References in classic literature ?
It was not his cue to appear at all conscious of the high honor he thus unexpectedly enjoyed; but, by leading his guest into the conversation, to elicit some important ethical ideas, which might, in obtaining a place in his contemplated publication, enlighten the human race, and at the same time immortalize himself - ideas which, I should have added, his visitor's great age, and well-known proficiency in the science of morals, might very well have enabled him to afford.
The worst of the literature of past times, before an ethical conscience began to inform it, or the advance of the race compelled it to decency, is that it leaves the mind foul with filthy images and base thoughts; but what I have been trying to say is that the boy, unless he is exceptionally depraved beforehand, is saved from these through his ignorance.
We should say that the author's special ethical gift lay in a delicately intuitive sympathy, not, perhaps, with all phases of character, but certainly with the very varied class of persons represented in these volumes.
He, who was one of the few that made the Law in that far land, who set the ethical pace, and by conduct gave the standard of right and wrong, was nevertheless above the Law.
Ra Vatu had had economic and ethical objections to monogamy.
But I had queer ethical notions about honour amongst thieves, and declined to have anything to do with the affair.
1932--their mistakes and ignorance, their doubts and fears and misapprehensions, their ethical delusions, their violent passions, their inconceivable sordidness and selfishness.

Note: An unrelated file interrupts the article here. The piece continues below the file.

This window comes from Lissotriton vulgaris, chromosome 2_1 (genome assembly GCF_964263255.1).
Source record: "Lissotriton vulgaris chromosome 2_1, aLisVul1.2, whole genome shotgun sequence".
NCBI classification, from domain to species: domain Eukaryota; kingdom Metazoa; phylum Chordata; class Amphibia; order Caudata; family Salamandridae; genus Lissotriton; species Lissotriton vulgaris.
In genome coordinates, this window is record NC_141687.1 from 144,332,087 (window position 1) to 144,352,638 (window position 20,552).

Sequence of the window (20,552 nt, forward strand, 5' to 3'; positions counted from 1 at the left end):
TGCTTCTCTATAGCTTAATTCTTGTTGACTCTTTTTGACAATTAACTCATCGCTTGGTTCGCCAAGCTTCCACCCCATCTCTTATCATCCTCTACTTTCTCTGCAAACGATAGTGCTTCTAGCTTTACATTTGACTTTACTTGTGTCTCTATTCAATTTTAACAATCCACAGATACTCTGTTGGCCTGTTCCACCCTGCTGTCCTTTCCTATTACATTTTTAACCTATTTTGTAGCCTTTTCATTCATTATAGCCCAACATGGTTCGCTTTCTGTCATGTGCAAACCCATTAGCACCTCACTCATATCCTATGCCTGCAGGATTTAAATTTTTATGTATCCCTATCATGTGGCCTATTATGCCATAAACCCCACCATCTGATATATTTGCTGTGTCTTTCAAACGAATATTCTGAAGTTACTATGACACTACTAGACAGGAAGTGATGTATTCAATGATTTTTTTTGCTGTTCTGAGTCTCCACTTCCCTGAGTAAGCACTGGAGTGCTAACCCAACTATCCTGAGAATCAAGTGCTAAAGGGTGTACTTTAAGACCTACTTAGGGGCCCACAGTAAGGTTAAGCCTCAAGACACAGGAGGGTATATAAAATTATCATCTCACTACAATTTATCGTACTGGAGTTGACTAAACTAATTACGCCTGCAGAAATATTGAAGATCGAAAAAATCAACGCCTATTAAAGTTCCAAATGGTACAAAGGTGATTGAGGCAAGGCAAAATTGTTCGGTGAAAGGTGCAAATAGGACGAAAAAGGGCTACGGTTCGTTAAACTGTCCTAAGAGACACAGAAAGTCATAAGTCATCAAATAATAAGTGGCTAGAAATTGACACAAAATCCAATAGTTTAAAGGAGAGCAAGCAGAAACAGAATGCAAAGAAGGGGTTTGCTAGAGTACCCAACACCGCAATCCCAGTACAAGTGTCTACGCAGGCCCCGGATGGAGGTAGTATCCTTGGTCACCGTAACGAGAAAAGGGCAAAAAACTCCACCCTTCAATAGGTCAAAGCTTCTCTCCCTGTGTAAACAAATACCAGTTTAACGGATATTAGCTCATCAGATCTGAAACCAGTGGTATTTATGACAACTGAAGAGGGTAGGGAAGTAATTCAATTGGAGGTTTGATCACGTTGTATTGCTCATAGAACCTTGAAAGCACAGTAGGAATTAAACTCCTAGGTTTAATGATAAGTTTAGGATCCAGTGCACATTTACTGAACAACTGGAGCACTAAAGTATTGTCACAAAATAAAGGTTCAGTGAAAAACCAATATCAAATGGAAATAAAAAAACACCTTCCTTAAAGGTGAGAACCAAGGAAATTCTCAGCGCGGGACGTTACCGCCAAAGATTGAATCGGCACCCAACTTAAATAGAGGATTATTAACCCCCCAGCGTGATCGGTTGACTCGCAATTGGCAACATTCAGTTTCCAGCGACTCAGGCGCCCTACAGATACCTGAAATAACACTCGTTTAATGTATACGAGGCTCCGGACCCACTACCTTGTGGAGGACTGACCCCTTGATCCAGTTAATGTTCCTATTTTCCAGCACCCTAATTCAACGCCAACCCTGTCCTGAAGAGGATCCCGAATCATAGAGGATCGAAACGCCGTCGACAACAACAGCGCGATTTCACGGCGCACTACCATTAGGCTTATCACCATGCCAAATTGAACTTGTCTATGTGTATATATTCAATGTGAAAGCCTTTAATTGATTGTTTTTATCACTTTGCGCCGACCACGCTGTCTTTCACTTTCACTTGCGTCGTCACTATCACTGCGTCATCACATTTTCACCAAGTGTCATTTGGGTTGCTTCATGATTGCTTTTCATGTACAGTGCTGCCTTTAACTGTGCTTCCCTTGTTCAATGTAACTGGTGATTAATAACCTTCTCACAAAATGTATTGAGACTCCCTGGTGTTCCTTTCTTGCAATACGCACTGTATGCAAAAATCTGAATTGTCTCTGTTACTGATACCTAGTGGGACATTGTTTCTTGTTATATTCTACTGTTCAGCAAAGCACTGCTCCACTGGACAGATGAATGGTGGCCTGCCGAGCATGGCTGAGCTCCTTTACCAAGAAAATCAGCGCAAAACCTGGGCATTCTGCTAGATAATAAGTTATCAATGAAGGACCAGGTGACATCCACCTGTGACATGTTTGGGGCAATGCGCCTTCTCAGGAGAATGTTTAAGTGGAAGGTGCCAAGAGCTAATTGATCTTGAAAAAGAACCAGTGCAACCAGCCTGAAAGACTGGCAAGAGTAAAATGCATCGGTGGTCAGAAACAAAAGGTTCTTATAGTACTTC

The Story Girl couldn't deny this, so she evaded the ethical side of the question skilfully.
He had the ethical bee in his bonnet and was a reformer of no mean pretension, though his work had been mainly in the line of contributions to the heavier reviews and quarterlies and to the publication over his name of brightly, cleverly written books on the working classes and the slum-dwellers.
In the Interludes the realism of the Moralities became still more pronounced, so that the typical Interlude is nothing more than a coarse farce, with no pretense at religious or ethical meaning.
The Timaeus, which takes up the political rather than the ethical side of the Republic, and is chiefly occupied with hypotheses concerning the outward world, yet contains many indications that the same law is supposed to reign over the State, over nature, and over man.
She was already in the rapids of an ethical tirade about the "sickly medical notions" and the morbid admission of weakness implied in such an apparatus.